You could go anywhere, trade anything and do what you wanted. Now one of the original creators, David Braben, wants to bring the game back.
They are planning for a release in March 2014 if they get the funding and you can get a digital copy of the game if you donate £20. The more you donate the more goodies you can get.
Here is what he had to say about the project:
“Elite” has gone down in history as one of the most successful games of the 1980s. It was the first ‘open world’ game in which the player can freely roam a vast space. It was the first true 3D game too, and set many other benchmarks. Ian Bell and I set out to make a game for ourselves rather than for some imagined market. We were sick of games with three lives then a new life every 10,000 score; we wanted something new.
The original “Elite” fitted into around 22K of memory, out of a total of 32K on the BBC Micro Model B computer on which it was launched (8K was needed for the screen, 2K for the system). This is less than a single typical email today. In it were eight galaxies each with 256 star systems. Each planet in those systems had its own legal system, economy and so on. Clearly some magic had to happen to fit it into 22K, and that magic was procedural generation.
“Frontier” followed in 1993 on 16 bit computers, and pushed these procedural techniques further. In it I made a model of the whole of the Milky Way galaxy with all 100,000,000,000 or so star systems, and many more planets and moons, each of which you could visit. It is something I am really proud of, as it was as scientifically accurate as I could make it, and provided a great backdrop for a game. I loved the richness of the galaxy, but with the benefit of hindsight I think the way the ships flew detracted from the joyous immediacy of those in “Elite”.
Imagine what is now possible, squeezing the last drop of performance from modern computers in the way “Elite” and “Frontier” did in their days? It is not just a question of raw performance (though of course these elements will make it look gorgeous), but we can push the way the networking works too – something very few people had access to in the days of Frontier.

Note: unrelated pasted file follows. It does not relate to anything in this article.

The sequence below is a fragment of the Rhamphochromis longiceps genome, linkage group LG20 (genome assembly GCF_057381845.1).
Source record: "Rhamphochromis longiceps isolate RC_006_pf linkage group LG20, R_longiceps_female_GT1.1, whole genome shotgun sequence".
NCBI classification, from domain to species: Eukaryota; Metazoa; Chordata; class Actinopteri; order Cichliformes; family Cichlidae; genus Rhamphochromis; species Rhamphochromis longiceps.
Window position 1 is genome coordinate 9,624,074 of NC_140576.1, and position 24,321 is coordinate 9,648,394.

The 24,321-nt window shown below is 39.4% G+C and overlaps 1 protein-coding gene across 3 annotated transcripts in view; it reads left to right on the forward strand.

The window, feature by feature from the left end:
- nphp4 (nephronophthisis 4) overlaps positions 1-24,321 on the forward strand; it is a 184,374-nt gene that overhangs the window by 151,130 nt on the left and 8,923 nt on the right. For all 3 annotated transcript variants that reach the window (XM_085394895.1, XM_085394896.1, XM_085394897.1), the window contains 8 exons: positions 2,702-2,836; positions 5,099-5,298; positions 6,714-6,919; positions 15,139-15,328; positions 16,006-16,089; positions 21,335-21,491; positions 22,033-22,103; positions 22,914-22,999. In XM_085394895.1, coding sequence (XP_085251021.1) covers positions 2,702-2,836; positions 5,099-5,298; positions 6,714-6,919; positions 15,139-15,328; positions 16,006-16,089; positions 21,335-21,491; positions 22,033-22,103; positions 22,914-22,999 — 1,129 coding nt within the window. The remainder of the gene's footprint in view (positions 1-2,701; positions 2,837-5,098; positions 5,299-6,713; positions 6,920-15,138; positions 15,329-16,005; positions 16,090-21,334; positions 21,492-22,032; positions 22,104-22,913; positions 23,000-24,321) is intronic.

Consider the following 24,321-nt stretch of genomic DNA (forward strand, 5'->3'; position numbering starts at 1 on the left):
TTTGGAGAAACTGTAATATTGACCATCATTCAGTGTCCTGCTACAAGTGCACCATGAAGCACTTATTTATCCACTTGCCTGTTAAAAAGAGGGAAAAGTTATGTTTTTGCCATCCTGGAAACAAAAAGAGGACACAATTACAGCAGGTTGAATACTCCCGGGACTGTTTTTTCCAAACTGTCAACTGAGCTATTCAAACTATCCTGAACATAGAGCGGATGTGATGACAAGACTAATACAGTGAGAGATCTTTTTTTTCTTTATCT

Frontier Developments, the company I founded in January 1994 (and whose first product was a version of the “Frontier” game for the CD32 console), is now a very well established game development company with 235 people in the UK and Canada, with its own technology and tools and a great team of game developers. We have a long track record of delivering high quality games on time and to budget, both published by ourselves and through big publishers like Microsoft, LucasArts, Atari, and Sony.
Elite: Dangerous is the game I have wanted Frontier to make for a very long time. The next game in the Elite series – an amazing space epic with stunning visuals, incredible gameplay and breath-taking scope, but this time you can play with your friends too. I want a game that feels more like the original “Elite” to fly, and with more rapid travel (to allow for the multi-player nature of the game) – so you travel quickly using local ‘hyperspace’ travel rather than by fast-forwarding time – but with the rich galaxy of Frontier – and more, so much more.
I’ll be frank – we have had a couple of false starts on this over the years, where progress wasn’t as good as I wanted. Also, understandably, other projects have been prioritised – projects with announced dates or other commitments. Up to now “Elite” has been worked upon by a small team as a ‘skunk-works’ activity in the background as availability permits. Nevertheless, we have been preparing; laying the technology and design foundations for when the time is right. And that time is now.